Google lost an appeal to an antitrust decision in Europe on Wednesday, Reuters reports, a victory for EU competition commissioner Margrethe Vestager and a blow to the company as it fights antitrust suits at home and abroad.
What's happening: Today's ruling from the General Court is the latest in regulatory action between the EU and Google. Vestager fined the search giant $2.8 billion (€2.4 billion) in 2017 after finding it disadvantaged its European competition in the shopping comparison space.
Alphabet's market capitalization surpassed $2 trillion on Monday, having doubled its value during the pandemic.
Why it matters: The Google parent company was valued at $1 trillion in January 2020. Its business has been buoyed by the migration of companies to digital operations in the past two years.
Facebook's pivot to the metaverse is also a move to check Apple in the tech industry's long-term game of "what's next."
The big picture: Tech's leaders view their story as a series of shifts from one dominant platform to another. Each transition is a moment of peril to incumbents and opportunity for newcomers.
Sens. Amy Klobuchar (D-Minn.) and Tom Cotton (R-Ark.) introduced a bill Friday that would make it more difficult for Big Tech to acquire rival companies and would force them to prove proposed mergers aren't anticompetitive
Driving the news: The Platform Competition and Opportunity Act is a Senate companion bill to a similar House bill of the same name. It's motivated by a belief that acquisitions like Facebook's parent company Meta buying WhatsApp and Instagram has been bad for consumer choice and competition.
Men, conservatives and Americans with higher levels of education distrust tech platforms, particularly Facebook and TikTok, more than other demographics, according to a new poll from YouGov and the Center for Growth and Opportunity.
Why it matters: The poll, shared exclusively with Axios, shows an ongoing distrust of tech platforms and the media, as Americans’ faith in some of the most popular vehicles for information continues to drop.
By the numbers: The poll, which has a 3.4% margin of error, sampled 1,000 U.S. adults from August 26-31, and showed men generally distrust social media platforms more than women.
Of note: Distrust of Amazon and Twitter has gone up since the last YouGov/CGO poll, while Zoom showed a boost in its reputation, from 35% saying they distrust the platform to 26%.
Be smart: Distrust of the media and tech is shared among many demographics, but as the government investigates and scrutinizes these platforms, there’s little agreement on how to address the spread of misinformation and polarization.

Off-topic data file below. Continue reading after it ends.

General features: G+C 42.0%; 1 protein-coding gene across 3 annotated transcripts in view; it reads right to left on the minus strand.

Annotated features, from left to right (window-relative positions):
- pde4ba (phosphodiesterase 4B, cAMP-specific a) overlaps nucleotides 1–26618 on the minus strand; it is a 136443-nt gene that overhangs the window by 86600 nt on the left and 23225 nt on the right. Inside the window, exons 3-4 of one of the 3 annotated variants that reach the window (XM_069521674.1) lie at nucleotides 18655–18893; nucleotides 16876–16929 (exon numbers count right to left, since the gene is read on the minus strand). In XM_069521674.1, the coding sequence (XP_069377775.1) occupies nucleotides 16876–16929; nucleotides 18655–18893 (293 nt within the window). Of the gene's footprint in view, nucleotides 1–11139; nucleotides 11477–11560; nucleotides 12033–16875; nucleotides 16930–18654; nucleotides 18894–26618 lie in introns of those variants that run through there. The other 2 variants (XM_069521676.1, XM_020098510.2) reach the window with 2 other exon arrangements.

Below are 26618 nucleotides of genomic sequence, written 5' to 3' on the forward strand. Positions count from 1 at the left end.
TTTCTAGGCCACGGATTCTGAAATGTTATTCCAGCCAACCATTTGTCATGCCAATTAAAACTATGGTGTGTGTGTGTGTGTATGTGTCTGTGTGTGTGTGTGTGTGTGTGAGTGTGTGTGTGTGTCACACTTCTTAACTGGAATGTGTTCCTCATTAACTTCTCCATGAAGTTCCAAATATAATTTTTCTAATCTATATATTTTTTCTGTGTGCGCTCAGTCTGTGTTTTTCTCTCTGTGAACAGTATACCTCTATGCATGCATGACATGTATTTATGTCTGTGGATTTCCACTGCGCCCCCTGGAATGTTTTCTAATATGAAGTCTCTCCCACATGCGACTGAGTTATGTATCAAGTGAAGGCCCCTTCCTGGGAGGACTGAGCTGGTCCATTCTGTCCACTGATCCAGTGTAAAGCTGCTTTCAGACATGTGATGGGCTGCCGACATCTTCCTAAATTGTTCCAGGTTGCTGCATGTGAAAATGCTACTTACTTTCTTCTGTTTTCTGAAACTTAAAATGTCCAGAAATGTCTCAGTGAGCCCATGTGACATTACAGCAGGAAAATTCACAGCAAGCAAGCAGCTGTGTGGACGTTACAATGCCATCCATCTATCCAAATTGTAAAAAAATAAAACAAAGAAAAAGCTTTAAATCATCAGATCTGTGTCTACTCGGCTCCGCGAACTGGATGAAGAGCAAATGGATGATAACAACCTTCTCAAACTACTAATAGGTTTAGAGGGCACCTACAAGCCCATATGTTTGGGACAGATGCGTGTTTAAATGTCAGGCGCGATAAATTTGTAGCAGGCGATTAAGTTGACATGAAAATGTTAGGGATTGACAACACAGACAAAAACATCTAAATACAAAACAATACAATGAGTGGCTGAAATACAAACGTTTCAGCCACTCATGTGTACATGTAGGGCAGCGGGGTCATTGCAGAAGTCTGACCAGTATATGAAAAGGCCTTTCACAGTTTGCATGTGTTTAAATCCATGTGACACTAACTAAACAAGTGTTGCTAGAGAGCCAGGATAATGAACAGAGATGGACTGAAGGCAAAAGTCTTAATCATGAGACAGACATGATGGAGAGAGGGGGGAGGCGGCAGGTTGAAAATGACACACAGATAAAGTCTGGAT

A top Apple executive sounded off Wednesday against a proposed European law that would force the company to let iPhone users download software outside of the App Store, also known as "sideloading."
Driving the news: Apple software senior vice president Craig Federighi told an audience at Web Summit in Lisbon, Portugal, that the EU bill, the Digital Markets Act (DMA), would be dangerous for iPhone users and limit consumer choice.
With a slew of virtual-reality-related announcements Tuesday, Microsoft reminded us that Facebook parent Meta isn't the only company with plans for a metaverse.
Driving the news: Microsoft said at its Ignite conference on Tuesday that it will bring avatars and its broader Mesh platform to Microsoft Teams, as part of an effort to make meetings more immersive and collaborative. That's part of a larger set of plans for the metaverse.
Since Rohit Chopra won confirmation a month ago as director of the Consumer Financial Protection Bureau (CFPB), which enforces federal consumer financial laws, he's already begun to flex the agency's regulatory powers in the tech realm.
Why it matters: One of Washington's most ardent Big Tech opponents is now empowered to investigate companies' inner business workings, write new rules and issue fines.
Facebook plans to shut down its face recognition system in the "coming weeks," Meta announced Tuesday, citing the "many concerns about the place of facial recognition technology in society."
Driving the news: The changes will affect more than a third of daily users, according to Jerome Pesenti, vice president of artificial intelligence at Meta, Facebook's newly-named parent company. Facebook "will delete more than a billion people’s individual facial recognition templates," Pesenti said.
Yahoo it ended its services in China Tuesday because of "the increasingly challenging business and legal environment" in the country, a spokesperson said in a statement.
Why it matters: Yahoo is the latest U.S.-based tech company to stop offering its services in China, where the government's strict control over the internet forces businesses to censor certain information that Beijing has deemed subversive.